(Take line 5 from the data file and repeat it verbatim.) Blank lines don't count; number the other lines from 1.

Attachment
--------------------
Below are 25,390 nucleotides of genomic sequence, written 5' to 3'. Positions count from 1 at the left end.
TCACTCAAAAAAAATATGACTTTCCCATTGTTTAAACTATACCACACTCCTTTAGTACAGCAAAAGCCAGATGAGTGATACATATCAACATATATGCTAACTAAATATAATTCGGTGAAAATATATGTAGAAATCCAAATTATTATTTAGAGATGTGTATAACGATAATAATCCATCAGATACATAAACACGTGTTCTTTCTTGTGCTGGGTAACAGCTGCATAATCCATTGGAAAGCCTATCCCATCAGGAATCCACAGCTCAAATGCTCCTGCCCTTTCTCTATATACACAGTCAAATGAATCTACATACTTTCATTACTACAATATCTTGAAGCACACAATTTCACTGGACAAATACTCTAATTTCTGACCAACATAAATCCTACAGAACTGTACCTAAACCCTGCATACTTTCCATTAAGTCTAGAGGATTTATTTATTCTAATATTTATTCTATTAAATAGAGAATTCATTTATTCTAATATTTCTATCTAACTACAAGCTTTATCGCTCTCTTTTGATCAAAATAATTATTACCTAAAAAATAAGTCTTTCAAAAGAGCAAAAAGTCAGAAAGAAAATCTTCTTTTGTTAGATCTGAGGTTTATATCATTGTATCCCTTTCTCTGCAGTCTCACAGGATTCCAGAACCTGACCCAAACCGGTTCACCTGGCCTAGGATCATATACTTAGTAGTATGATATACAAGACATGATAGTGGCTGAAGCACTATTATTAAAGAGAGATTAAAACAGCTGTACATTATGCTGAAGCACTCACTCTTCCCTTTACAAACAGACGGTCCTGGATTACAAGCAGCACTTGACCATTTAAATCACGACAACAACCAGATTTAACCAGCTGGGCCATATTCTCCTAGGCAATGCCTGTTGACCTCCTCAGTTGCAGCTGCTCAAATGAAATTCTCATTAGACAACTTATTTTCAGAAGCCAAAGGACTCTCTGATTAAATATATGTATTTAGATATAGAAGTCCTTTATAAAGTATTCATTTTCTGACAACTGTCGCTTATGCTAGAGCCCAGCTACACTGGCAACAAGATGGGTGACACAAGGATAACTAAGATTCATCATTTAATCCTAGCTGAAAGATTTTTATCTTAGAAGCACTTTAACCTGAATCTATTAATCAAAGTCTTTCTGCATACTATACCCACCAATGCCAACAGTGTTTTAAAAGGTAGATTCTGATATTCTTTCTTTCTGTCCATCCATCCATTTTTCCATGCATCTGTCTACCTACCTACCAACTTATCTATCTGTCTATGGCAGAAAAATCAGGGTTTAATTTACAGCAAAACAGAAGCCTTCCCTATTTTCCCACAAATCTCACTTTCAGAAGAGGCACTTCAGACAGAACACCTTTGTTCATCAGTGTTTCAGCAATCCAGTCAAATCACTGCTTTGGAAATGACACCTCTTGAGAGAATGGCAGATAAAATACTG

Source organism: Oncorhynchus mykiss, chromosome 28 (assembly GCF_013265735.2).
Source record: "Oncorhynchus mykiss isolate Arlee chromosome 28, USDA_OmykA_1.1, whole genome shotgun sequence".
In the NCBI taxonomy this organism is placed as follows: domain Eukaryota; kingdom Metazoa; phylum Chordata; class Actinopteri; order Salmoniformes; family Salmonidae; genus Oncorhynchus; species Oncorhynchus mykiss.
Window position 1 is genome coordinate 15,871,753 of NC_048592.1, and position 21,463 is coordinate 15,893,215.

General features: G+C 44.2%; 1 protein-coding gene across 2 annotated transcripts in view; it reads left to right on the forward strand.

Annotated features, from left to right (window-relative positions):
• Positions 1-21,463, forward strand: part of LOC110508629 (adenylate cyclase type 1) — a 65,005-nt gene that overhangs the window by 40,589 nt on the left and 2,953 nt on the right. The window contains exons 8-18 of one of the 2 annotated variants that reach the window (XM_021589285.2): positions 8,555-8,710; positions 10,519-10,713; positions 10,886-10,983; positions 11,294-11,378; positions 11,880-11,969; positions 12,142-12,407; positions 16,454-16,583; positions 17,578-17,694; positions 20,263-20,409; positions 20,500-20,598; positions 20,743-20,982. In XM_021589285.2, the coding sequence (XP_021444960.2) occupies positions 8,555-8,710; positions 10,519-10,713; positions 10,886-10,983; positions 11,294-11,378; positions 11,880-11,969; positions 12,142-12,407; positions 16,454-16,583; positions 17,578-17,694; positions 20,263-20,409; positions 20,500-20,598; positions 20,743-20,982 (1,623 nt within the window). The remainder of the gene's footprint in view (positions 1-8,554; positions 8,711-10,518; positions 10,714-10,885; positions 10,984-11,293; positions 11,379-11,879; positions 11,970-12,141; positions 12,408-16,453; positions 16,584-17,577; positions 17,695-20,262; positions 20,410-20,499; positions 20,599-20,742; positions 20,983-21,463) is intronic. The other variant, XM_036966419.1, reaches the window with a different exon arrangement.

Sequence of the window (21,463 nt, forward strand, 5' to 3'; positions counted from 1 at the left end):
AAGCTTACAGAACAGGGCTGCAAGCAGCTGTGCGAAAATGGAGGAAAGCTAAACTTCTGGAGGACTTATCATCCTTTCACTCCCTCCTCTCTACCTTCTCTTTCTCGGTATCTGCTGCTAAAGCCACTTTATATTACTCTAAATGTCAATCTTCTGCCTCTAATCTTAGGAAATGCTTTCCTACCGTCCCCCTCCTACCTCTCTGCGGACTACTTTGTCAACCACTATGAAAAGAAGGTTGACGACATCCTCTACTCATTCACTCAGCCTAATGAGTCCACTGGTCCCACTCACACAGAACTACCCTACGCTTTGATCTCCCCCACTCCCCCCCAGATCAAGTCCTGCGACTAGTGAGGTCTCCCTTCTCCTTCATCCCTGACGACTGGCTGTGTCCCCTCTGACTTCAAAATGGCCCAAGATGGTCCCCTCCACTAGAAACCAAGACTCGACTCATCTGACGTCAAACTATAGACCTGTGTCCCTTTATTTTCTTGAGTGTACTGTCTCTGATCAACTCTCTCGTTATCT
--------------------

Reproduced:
In the NCBI taxonomy this organism is placed as follows: domain Eukaryota; kingdom Metazoa; phylum Chordata; class Actinopteri; order Salmoniformes; family Salmonidae; genus Oncorhynchus; species Oncorhynchus mykiss.